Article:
Posted in | Climate Change | Water

Shade Balls Use More Water Than They Save

When faced with drought conditions, communities might depend on water stored in reservoirs. Yet, considerable amounts of water can evaporate from the surface of the reservoir.

Deployment of shade balls at the LA Reservoir. (Image credit: Eric Garcetti)

During the most recent drought in California, which lasted from 2011 to 2017, 96 million “shade balls” were deployed on the Los Angeles reservoir. These plastic balls, which are black in color and float on water, cover the surface of the water to prevent evaporation.

However, according to a new research reported in the Nature Sustainability journal on July 14, 2018, more water was used for manufacturing the balls than was saved by deploying them, resulting in a net detrimental effect on the environment.

During the latter part of the drought, the balls were deployed on the reservoir for 18 months. However, the study predicts that for each water drop saved by the balls, more than one drop would have been used up in a different part of the country or the world.

We are very good at quick technological fixes, but we often overlook the long-term and secondary impacts of our solutions. This is how the engineering community has been solving problems; solving one problem somewhere and creating a new problem elsewhere.”

Dr Kaveh Madani, Co-Author

Shade balls are produced using a type of plastic that needs natural gas, oil, and electricity to manufacture, all of which need huge amounts of water.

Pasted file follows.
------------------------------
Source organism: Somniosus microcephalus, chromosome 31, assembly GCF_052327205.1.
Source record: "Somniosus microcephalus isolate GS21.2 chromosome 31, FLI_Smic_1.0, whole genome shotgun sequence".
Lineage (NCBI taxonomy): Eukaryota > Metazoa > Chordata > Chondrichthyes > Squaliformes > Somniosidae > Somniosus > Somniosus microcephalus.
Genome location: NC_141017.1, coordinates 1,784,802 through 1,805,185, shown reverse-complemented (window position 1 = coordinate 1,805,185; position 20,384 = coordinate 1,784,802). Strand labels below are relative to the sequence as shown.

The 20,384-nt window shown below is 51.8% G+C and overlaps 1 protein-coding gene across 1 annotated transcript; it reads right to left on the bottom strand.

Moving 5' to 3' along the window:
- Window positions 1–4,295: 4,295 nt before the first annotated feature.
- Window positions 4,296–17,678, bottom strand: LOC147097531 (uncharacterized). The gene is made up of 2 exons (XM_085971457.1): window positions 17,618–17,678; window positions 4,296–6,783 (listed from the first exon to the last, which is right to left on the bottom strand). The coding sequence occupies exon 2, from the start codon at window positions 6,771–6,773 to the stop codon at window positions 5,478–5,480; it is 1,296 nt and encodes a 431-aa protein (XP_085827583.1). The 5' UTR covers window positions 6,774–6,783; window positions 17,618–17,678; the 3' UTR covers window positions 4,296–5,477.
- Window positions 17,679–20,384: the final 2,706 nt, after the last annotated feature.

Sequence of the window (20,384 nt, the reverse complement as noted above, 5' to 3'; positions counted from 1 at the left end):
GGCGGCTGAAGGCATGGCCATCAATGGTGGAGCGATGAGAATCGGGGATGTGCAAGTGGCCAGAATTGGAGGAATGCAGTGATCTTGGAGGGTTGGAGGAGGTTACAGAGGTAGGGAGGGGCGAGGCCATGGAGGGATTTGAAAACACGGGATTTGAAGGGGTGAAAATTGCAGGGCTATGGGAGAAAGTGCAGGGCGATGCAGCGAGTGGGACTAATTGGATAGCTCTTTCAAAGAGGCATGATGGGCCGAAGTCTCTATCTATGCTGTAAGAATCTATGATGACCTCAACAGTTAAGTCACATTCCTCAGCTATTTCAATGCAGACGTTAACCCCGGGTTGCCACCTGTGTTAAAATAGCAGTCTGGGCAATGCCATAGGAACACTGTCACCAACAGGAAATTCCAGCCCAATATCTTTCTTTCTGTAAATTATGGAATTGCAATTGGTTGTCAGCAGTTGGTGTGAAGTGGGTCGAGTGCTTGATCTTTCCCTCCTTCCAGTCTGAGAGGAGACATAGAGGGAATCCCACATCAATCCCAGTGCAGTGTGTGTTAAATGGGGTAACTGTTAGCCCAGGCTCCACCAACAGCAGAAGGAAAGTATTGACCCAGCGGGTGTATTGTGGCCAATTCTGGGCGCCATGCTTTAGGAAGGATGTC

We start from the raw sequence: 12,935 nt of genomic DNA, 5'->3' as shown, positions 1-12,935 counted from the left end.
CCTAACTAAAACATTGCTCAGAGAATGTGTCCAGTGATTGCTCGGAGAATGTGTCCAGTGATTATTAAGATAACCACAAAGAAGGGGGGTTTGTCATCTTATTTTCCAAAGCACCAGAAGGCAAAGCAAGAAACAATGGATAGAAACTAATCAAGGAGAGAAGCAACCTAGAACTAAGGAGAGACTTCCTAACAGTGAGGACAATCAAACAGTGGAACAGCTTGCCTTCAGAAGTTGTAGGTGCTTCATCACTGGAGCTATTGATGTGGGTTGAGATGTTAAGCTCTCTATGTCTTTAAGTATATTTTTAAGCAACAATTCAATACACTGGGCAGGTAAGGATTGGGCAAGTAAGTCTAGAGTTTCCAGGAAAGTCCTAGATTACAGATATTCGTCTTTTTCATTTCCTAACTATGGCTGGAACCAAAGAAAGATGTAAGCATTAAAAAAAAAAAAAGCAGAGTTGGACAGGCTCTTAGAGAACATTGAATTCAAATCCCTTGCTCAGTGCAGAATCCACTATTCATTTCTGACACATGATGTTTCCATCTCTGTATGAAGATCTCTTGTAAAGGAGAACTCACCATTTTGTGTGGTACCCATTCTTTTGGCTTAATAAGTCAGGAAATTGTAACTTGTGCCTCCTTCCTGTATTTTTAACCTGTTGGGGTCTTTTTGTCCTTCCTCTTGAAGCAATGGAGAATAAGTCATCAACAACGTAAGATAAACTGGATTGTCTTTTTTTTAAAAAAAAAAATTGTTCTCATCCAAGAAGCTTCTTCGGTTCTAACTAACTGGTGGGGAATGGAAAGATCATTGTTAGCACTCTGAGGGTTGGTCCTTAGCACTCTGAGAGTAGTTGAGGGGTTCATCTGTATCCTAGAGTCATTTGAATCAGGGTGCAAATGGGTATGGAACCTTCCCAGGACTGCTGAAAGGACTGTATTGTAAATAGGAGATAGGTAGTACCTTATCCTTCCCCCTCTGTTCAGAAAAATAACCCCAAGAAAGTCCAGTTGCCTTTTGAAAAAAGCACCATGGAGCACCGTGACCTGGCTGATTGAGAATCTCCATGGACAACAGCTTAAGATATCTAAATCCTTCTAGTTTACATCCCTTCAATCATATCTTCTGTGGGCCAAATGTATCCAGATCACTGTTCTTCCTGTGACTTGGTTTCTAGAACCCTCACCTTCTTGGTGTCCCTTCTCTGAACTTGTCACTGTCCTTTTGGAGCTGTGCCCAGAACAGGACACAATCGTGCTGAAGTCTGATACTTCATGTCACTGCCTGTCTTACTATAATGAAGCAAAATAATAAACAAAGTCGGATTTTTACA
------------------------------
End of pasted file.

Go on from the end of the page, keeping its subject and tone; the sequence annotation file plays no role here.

Approximately 2.9 million cubic meters of water is needed to produce 96 million balls with a standard thickness of 5 mm. However, when deployed in reservoirs, the balls save an estimated 1.7 million cubic meters of water.

Based on this data, researchers from Imperial, MIT, and the University of Twente predict that it is necessary to deploy the balls for 30 months before the water saved matched the water used.

However, this would be valid only if evaporation is prevented at the same rate even other than the dry period; outside the drought conditions, it is anticipated that the balls will be less efficient at preventing evaporation, indicating that they must be deployed for a longer period to save as much water as was used.

This is in addition to other potentially detrimental impacts on the water, such as potential unfavorable environmental effects related to carbon emissions or water pollution.

Since it is forecast that more frequent droughts and more extreme temperatures will occur as a result of climate change, water management will turn out to be a crucial topic in the future.

We are not suggesting that shade balls are bad and must not be used. We are just highlighting the fact that the environmental cost of shade balls must be considered together with their benefits.”

Dr Kaveh Madani, Co-Author

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